Where Do You Go For Inpsiration
by Gwen Knighton
Yesterday, my husband and I went through all the books on two of our massive
bookshelves, and we managed to identify enough books that we didn't think we'd
ever want to read or read again to fill four boxes. (I said the bookshelves were
massive, didn't I? Wait 'til we get to the paperbacks!) During this task, we
found things we had forgotten about, found things we'd been looking for, found
things we didn't know we needed, and laughed at stuff we'd never want to look at
again. I do feel the need to inform you that we did keep a couple of books that
were just too bad to throw away (we're the same way with films)!
So much of our lives' histories were present in the books we went through. We
identified closed chapters in our lives that we'd want to remember, and we kept
those books. Other things, things that meant less to us or were only important
for a very brief period in our lives (I kept The Womanly Art of
Breastfeeding, for example, but got rid of What to Expect When You're
Expecting), those things were put into boxes. Soon, we'll donate those boxes
to charity shops or libraries, after we've given friends a chance to come round
and see if they want anything.
One of the books that came to light
yesterday was A Writer's Notebook, copyright 1984 by Running Press, which
has been absorbed into a larger press conglomerate and probably doesn't remember
this book at all. In fact, it was a fad book, a cheaply put together "blank book"
with fancy, textured paper. I never wrote a word in it. It cost $4.95 in 1984,
and you can buy it today for £1 or so via Alibris. But I kept it, through all the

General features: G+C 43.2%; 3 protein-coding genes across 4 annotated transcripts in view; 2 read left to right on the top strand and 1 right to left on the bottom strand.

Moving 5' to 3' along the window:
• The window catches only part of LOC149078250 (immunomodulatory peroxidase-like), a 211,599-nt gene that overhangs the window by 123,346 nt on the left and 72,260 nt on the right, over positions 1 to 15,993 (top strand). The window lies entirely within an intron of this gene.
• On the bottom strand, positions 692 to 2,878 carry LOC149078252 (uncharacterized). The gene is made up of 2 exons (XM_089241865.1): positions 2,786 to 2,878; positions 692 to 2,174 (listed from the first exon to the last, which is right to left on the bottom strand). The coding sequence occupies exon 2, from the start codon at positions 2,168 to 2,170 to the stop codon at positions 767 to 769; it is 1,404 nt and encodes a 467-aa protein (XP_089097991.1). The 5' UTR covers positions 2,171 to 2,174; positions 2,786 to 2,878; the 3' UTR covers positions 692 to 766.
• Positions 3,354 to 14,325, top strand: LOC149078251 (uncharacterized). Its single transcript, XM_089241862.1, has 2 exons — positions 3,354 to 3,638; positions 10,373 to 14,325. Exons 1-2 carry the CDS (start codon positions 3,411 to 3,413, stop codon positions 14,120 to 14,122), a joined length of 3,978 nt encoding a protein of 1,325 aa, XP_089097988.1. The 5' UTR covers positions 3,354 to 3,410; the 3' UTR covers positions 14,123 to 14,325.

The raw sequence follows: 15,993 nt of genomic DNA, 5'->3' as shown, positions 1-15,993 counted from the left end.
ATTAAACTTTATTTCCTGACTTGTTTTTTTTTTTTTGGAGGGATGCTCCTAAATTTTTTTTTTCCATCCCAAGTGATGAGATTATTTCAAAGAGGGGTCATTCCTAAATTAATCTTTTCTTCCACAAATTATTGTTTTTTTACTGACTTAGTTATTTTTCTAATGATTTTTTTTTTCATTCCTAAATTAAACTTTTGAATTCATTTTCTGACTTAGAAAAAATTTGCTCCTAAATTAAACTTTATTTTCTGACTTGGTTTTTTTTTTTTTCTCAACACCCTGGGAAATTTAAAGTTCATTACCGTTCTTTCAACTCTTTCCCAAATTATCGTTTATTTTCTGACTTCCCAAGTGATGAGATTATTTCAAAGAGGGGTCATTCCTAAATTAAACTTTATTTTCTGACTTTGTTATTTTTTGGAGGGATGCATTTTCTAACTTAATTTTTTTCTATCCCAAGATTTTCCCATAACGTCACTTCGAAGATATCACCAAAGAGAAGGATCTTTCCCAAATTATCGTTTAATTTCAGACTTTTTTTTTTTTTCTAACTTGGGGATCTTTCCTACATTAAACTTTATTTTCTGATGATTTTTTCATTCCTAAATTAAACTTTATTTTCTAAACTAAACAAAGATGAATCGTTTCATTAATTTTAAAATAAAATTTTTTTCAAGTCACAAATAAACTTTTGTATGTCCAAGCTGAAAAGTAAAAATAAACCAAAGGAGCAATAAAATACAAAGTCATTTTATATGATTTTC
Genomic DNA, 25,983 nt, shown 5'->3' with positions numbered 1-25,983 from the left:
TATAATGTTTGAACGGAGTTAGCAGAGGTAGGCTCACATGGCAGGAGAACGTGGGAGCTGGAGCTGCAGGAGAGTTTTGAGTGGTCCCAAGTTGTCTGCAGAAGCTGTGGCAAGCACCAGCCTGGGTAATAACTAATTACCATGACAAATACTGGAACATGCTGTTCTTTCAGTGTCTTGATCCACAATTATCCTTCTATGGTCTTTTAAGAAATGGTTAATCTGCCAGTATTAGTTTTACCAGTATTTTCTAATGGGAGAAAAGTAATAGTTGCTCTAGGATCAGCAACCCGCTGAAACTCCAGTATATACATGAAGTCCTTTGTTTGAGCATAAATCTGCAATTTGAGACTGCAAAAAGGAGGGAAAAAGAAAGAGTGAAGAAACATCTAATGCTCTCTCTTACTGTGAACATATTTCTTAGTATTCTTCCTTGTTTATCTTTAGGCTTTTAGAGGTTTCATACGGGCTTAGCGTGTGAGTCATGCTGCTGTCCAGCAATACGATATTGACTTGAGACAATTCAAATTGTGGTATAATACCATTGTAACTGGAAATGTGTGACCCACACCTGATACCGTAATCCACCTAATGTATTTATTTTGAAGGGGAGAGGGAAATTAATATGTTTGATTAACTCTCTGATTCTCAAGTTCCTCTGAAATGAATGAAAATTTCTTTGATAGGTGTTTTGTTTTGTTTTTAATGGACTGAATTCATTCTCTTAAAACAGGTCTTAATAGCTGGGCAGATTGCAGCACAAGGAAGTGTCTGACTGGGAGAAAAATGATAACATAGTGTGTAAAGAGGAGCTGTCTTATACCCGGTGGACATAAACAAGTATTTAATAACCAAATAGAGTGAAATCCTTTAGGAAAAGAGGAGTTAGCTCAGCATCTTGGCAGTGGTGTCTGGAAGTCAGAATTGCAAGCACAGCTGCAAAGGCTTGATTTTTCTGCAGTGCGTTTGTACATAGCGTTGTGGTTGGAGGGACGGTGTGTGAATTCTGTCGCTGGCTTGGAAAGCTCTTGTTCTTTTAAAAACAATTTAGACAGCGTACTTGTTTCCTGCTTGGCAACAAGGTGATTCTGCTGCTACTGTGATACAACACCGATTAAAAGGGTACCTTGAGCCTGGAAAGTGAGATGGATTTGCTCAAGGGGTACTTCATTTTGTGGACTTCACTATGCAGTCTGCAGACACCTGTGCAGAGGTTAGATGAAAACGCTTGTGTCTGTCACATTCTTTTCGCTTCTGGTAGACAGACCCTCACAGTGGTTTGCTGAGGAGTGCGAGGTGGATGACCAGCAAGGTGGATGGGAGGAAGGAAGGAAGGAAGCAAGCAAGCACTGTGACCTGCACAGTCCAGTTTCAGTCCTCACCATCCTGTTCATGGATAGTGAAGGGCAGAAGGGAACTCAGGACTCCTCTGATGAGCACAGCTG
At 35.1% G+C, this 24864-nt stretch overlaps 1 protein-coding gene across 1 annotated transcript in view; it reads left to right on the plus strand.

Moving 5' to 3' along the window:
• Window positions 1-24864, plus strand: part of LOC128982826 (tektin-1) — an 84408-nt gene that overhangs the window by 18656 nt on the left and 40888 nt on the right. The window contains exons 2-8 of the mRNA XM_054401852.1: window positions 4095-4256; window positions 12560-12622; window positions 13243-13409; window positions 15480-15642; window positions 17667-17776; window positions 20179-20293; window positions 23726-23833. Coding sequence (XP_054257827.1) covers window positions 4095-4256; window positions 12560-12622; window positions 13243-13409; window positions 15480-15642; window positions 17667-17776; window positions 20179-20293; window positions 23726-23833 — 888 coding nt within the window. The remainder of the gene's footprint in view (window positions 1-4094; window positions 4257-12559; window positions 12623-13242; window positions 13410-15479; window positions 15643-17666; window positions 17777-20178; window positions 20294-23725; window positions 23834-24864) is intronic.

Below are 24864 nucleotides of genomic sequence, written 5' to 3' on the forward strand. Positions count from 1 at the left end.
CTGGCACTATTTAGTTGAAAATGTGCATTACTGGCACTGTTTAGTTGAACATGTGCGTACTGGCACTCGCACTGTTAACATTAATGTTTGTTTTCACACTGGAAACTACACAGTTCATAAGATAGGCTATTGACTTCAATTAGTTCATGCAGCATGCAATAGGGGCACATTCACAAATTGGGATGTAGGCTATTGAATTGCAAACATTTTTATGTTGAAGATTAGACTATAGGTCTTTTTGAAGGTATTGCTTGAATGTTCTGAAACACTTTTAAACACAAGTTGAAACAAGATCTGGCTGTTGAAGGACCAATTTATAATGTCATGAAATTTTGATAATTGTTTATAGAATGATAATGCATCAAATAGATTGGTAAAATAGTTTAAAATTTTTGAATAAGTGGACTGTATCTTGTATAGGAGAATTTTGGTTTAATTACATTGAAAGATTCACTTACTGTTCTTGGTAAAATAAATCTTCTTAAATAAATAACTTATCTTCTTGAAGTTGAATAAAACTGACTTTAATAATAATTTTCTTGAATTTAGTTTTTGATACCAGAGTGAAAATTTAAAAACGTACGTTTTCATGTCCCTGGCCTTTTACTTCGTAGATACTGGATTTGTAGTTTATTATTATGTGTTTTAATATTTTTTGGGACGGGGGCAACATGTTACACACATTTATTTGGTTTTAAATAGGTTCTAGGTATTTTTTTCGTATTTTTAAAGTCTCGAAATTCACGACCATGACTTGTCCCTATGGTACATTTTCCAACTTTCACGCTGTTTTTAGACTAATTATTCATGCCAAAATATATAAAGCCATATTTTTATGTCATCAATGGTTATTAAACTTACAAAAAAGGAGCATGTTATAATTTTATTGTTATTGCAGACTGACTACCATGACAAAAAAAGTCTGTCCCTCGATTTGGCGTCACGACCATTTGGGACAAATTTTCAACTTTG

years and all the moves. Why did I keep it?
I kept it because on every
page, there is a different quote about writing.
Now, I know you can do
a web search for quotes about writing any day of the week and come up with more
pithy writing advice in two minutes flat than you could ever manage to read, even
if you disallowed redundant results. But there's something about thumbing through
this book that I must have had since I was seventeen or eighteen years old, and
choosing the first quote I come to, that just gives me a little thrill.
What happens when I try it now? I get this:
Each author is in
every essential a foreigner but lately emigrated from the one land which is
comprehensible to him.
A foreigner but lately emigrated from the one land which
is comprehensible to him. Do you feel that way, when you're deep in the landscape
of your current project, and the phone rings, and you have a hard time taking
yourself out of your world, the one you're writing about, even if it's a
twenty-one line poem? At worst, I suppose that means that as writers we live in
our heads. At best, it's a metaphor about life and work and how real those worlds
we live in when we're writing become to us.
--James Branch Cabell (1879-1958), American novelist
It makes me want to go
into my world again, even though the clock says I have only about an hour and a
half before my son gets home from school. The trick is to know how to conjure up
that world and enter it whenever we need to, even if it's only for a little
while, to get a little bit done, or to put in a detail that it wouldn't do to
But how do you create that temple-in-an-instant? How do you
call it down for just thirty minutes or even less, when you might be interrupted
or called away? Well, there are a million little tricks, aren't there? Everybody
says, "Use music," which works for most things. There's a bird singing outside my
window, and that's a good one. Staring at the tree outside my window helps, too.
Evocative smells, like baking bread or a particular flower essence, those are
also good. In a world where so many things conspire to distract us and we don't
always have the freedom to just get away from it all, being able to recreate bits
of that lush world inside our heads is sometimes the best creative inspiration
© 2007 Gwen Knighton
Gwen Knighton is an author and musician who lives in London, England. She currently
works as the marketing coordinator for The English
Folk Dance and Song Society, and spends the rest of her time writing novels and
playing the wirestrung harp. Her 2002 album, Box of Fairies, can be ordered
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